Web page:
George Smeaton was an eminent Scottish theologian who contributed to a resurgence of Calvinism in nineteenth century Scotland. Along with James Buchanan and Horatius Bonar, Smeaton’s theological writings were intended to help Reformed churches rediscover the central doctrines of Calvinism. The continued popularity of Smeaton’s work more than a century after its first appearance testifies to his success and continued relevance for modern readers.
The 3-volume Smeaton Theology Collection contains two volumes on the atonement and one on the Holy Spirit. Smeaton combines solid exegesis with a careful examination of doctrinal history to produce works which remain as important in our day as they did in this. His thorough examination contains exegesis on every passage in the New Testament dealing with the atonement—a vital resource for the current debates over the atonement. This collection also contains Smeaton’s landmark work on the Holy Spirit, which deals with inspiration and revelation, regeneration and holiness, and a historical survey of pneumatology since the apostolic age.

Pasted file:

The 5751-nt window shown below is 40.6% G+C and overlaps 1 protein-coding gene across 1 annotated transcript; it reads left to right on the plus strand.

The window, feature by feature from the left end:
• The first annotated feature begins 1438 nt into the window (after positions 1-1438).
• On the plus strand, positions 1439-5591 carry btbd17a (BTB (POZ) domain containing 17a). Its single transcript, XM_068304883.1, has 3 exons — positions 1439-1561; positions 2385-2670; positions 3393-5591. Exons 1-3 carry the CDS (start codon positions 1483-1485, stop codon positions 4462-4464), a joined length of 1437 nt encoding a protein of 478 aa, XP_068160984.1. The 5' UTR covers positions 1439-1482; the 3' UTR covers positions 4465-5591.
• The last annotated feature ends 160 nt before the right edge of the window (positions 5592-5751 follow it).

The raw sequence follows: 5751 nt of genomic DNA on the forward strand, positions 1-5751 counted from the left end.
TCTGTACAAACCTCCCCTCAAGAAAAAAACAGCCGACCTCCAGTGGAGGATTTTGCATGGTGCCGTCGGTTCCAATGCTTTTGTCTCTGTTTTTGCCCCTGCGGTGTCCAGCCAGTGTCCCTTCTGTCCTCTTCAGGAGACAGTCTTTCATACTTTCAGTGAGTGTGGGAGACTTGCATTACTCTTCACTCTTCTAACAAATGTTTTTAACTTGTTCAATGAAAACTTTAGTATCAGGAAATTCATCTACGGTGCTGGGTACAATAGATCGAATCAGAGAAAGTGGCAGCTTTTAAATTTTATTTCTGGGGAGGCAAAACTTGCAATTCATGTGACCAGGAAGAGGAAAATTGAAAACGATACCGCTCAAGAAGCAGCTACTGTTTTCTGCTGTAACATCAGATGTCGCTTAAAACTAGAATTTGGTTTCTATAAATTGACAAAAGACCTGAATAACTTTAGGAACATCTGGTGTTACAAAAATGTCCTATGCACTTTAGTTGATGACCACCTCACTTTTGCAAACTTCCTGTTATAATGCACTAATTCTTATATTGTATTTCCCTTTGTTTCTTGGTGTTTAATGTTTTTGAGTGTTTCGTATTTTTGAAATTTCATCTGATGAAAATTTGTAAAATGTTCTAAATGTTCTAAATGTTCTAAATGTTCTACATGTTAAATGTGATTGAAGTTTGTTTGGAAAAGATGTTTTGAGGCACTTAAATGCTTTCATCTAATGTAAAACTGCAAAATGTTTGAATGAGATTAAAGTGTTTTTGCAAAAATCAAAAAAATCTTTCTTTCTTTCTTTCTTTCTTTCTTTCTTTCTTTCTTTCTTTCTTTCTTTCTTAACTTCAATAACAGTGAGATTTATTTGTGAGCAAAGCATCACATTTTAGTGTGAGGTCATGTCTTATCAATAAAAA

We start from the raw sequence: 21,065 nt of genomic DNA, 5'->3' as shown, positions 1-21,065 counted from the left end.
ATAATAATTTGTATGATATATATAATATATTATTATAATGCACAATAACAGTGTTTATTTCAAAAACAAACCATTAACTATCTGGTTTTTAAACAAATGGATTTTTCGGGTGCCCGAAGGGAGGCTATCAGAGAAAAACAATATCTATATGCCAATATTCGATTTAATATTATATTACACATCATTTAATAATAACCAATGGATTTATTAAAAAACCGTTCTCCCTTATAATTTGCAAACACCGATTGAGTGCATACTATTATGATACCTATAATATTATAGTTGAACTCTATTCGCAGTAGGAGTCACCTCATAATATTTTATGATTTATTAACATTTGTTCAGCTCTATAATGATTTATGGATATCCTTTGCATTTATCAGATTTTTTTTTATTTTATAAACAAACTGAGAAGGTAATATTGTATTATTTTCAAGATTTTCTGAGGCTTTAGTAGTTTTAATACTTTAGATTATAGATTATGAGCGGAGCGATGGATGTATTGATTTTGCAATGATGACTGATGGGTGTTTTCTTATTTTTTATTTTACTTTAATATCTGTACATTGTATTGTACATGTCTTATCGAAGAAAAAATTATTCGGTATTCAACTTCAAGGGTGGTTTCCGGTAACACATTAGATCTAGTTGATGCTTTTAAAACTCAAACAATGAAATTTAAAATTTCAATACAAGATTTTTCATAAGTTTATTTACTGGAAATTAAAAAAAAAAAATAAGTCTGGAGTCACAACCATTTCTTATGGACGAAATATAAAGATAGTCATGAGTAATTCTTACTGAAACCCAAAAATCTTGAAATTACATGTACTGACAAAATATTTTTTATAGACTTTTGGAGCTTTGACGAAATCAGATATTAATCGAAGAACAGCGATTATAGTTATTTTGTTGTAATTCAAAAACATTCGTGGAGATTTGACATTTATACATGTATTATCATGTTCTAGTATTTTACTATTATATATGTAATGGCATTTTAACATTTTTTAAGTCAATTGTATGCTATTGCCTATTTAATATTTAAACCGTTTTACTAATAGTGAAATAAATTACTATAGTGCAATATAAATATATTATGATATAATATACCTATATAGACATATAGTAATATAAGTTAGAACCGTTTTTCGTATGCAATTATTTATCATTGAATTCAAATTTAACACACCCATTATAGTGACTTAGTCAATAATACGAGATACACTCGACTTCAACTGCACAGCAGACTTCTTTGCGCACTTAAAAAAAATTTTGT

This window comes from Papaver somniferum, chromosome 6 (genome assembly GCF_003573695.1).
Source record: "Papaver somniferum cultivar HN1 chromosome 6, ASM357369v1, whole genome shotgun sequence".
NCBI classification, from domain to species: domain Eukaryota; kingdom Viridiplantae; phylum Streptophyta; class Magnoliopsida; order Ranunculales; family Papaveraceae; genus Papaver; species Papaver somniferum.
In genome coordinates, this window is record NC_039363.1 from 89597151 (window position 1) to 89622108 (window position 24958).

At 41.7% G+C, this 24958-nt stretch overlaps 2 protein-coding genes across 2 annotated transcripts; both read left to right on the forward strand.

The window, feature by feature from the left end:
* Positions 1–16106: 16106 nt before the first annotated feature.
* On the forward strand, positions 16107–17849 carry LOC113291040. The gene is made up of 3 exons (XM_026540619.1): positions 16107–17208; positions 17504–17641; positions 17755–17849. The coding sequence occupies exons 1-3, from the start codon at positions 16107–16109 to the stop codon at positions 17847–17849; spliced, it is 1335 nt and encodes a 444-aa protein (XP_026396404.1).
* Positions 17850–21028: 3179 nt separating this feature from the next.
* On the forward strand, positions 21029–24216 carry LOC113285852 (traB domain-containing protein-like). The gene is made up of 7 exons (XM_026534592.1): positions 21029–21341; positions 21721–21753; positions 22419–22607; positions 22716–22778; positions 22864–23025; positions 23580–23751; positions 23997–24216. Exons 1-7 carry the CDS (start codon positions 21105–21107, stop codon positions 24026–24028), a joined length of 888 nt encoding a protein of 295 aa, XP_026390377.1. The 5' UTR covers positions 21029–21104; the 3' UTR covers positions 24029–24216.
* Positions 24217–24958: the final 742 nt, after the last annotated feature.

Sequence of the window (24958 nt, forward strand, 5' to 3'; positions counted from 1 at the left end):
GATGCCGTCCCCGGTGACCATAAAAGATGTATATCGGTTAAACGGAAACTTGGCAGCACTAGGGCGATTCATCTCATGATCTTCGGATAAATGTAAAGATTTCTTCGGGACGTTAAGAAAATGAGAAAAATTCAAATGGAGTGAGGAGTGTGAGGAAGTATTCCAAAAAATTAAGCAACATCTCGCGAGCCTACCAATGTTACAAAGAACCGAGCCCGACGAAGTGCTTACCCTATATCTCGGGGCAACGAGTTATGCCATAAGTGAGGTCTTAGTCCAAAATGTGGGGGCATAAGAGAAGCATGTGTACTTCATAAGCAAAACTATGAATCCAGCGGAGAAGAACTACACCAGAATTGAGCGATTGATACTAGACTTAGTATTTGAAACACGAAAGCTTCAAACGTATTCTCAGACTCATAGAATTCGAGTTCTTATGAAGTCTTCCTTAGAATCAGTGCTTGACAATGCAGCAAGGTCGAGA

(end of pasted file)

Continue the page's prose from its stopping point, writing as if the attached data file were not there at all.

- An examination of every passage in the New Testament dealing with the atonement
- A history of the work of the Spirit
- All Scripture references linked directly to the Bibles in your library
Praise for the Print Edition
Smeaton was an outstanding scholar with a brilliant mind and a deep love for Christ. . . . These great volumes should regularly be in the hands of every person who teaches and preaches the Gospel of Christ. They are treasure troves.
—Sinclair Ferguson in The Great Exchange
A valuable contribution to the literature of the doctrine of the atonement.
One of the greatest works ever written on the Holy Spirit.
—Presbyterian and Reformed Review
- Title: Smeaton Theology Collection (3 Vols.)
- Author: George Smeaton
- Publisher: T & T Clark
- Volumes: 3
- Pages: 1,456
About George Smeaton
George Smeaton (1814–89) was ordained to the ministry of the Church of Scotland at Falkland (1839), and was among the numerous ministers who emerged in 1843 during the Disruption to form the Free Church of Scotland. He was appointed professor at the Free Church College in Aberdeen (1854), and later became Professor of Exegetical Theology at New College, Edinburgh (1857). Smeaton passed away on April 14th, 1889.